Tuesday, November 2, 2021


By Ruth Ross

Since the last dramatic production I reviewed before the COVID-19 lockdown was Conscience at George Street Playhouse, it was only fitting that the first professional in-person performance I reviewed post-lockdown is Dear Jack, Dear Louise, a delightful, heartwarming romantic dramedy from the pen of Ken Ludwig now onstage at the Arthur Laurents Theatre in the New Brunswick Performing Arts Center.

Better known for his farcical comedies (Lend Me a Tenor is one), Ludwig displays another side to his talent, creating believable characters engaging in a sweet, but not precious, courtship, all through the exchange of letters!

Unlike A. R. Gurney’s Love Letters—where the two actors sit side by side, reading the letters and notes they have exchanged over a half century—Dear Jack, Dear Louise is full of movement, passion, emotion and danger.

From June 1, 1942, when Jack reads his first awkward letter to Louise—on the suggestion of his parents who know hers—and Louise ebulliently responds, to their meeting in New York City on VE Day 1945, this budding romance unfolds with brio and poignancy. David Saint’s masterful direction Refreshing performances by Bill Army (right) as reserved Army Capt. Jacob (Jack Ludwig) and Amelia Pedlow as bubbly, budding, Brooklyn-born actress Louise Rabiner perfectly convey the vast chasm between life on the war front and life at home. David Saint’s masterful direction strikes a balance between pathos and humor. Over the course of two acts, Jack loosens up while Louise becomes more thoughtful—without sacrificing the laughs from the lighter side of life.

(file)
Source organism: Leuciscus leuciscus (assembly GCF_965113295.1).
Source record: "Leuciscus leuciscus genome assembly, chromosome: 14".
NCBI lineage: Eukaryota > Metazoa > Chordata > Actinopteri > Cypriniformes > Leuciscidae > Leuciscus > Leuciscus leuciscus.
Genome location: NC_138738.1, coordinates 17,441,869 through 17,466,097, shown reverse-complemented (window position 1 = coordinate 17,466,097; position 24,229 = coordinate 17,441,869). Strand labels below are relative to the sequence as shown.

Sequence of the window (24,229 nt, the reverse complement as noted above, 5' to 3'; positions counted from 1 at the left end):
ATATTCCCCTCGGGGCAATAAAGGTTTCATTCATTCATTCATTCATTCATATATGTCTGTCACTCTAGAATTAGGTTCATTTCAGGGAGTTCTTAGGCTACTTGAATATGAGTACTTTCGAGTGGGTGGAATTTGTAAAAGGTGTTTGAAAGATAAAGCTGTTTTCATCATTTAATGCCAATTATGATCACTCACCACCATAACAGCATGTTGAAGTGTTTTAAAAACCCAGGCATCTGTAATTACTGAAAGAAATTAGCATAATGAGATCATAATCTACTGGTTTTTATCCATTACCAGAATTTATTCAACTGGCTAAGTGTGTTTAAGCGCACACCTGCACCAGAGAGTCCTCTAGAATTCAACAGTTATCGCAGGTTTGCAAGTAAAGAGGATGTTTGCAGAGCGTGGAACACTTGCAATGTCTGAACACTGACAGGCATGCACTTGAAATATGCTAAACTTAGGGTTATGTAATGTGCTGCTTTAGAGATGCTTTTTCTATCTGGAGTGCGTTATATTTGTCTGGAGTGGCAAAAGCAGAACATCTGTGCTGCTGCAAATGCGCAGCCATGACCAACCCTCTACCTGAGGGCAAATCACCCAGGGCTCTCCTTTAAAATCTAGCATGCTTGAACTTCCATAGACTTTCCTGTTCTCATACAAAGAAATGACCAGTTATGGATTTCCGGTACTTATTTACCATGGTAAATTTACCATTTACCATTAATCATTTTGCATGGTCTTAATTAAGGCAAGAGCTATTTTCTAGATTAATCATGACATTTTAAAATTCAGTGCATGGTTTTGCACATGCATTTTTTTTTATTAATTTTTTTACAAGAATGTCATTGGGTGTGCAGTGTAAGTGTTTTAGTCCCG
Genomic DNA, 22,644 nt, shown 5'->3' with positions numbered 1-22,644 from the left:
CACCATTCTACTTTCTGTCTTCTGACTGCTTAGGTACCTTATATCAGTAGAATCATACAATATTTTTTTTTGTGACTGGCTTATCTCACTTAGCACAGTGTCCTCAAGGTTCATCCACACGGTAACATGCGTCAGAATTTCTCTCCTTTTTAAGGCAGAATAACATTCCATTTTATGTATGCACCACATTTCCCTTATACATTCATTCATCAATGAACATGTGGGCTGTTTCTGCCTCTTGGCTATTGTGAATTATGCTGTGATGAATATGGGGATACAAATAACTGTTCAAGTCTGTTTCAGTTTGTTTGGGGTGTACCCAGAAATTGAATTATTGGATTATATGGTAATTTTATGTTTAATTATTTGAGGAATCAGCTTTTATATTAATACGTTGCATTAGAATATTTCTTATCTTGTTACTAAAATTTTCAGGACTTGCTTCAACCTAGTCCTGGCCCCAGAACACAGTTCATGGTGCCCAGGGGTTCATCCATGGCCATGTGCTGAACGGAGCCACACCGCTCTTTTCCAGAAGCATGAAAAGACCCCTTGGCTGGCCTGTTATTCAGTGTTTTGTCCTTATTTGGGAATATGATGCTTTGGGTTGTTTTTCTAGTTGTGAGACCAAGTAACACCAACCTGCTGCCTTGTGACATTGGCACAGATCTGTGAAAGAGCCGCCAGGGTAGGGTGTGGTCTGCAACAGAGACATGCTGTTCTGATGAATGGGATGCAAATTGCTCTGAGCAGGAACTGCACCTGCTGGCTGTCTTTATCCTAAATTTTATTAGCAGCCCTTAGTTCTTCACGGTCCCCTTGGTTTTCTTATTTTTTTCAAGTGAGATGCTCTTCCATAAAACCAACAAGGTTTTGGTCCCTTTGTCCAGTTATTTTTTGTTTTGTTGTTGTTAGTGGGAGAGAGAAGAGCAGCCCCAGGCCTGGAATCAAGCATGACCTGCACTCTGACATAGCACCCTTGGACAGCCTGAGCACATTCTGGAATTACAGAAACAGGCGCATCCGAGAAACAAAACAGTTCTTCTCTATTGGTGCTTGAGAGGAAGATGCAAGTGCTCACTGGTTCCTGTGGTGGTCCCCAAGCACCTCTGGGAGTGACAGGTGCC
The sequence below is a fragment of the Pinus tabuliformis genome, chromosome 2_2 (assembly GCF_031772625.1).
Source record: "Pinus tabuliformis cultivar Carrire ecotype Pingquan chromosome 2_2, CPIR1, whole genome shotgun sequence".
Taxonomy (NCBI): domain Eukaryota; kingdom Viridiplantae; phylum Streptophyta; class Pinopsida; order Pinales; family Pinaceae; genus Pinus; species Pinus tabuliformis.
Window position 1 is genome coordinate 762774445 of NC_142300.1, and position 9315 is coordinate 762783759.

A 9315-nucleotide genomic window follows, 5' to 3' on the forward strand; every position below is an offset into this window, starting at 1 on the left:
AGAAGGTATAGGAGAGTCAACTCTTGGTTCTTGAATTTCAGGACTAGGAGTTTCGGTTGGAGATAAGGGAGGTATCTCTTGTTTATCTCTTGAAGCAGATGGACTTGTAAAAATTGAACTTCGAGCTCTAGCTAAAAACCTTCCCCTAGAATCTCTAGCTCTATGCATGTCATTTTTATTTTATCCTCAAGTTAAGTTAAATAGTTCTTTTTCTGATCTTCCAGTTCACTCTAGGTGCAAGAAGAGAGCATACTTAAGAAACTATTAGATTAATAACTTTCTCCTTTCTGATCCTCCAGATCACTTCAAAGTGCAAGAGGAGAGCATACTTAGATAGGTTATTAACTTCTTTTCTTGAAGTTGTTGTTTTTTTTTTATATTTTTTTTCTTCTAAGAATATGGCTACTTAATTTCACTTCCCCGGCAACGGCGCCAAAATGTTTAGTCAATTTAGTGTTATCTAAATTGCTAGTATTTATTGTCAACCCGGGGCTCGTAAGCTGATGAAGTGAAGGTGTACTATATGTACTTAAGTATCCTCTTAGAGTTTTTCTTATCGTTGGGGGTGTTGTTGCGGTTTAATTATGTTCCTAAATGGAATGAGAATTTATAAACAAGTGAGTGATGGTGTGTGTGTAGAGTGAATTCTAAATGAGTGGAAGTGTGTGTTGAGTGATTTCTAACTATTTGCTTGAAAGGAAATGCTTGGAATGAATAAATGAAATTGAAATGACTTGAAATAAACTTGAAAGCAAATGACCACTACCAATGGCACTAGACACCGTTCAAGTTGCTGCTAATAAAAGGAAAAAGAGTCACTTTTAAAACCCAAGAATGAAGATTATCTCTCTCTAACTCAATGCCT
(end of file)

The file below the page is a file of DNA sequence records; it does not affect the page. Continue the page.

We really get to know Jack through Army’s performance. He’s angry about the war, likes getting to know his patients, has empathy for them and weeps when he tells Louise about his experiences with death. He may be awkward, but he’s a man with deep sensibility—both sides of his nature Army portrays beautifully and convincingly. Pedlow’s Louise (right) comes across as a bit of an airhead at first; intent on securing a role in a Broadway play, she goes on many auditions and hilariously regales Jack by re-enacting a scene from Arsenic and Old Lace in which she plays all the parts! But she shows a more thoughtful side to her nature as she responds to Jack's accounts of bombing and warfare; she even forgives his sister Betty for pushing her out of a window when she visits his parents (much to his dismay and embarrassment) in Coatesville, Pennsylvania!

To give more away would spoil the twists and turns of the plot, thus depriving would-be theatergoers of delight. Terrific production values add to the charm of the play. Lisa Zinni has provided a plethora of 1940s costumes for Louise to change into (onstage, behind a screen). James Youmans’ spare set lets us know exactly where we are and gives clues to the characters nature; projections on the back wall of the stage enlarge the setting, and letters suspended above the stage add just the right touch without being intrusive. Lighting design by Joe Saint communicates the passage of time, and sound designer Scott Killian’s use of period music before the play begins and during intermission really transports the 21st century audience back to the early 1940s!

George Street Playhouse has chosen a terrific play to herald their return to live theater after the 19-month lockdown. With its engrossing plot and stellar performances, Dear Jack, Dear Louise has given me one of the finest theater experiences I have had in 25 years of reviewing! Oh, and if you’ve realized that the playwright and Jack bear the same last name, it’s because Jack is Ken Ludwig’s father and Louise his mother. This funny, touching, patriotic, uplifting story is a loving tribute to them both, and a treat for those of us who love live theater!

Dear Jack, Dear Louise will be performed at the George Street Playhouse in the New Brunswick Performing Arts Center’s Arthur Laurents Theatre. 11 Livingston Ave., New Brunswick, through November 21. For tickets and information, visit online.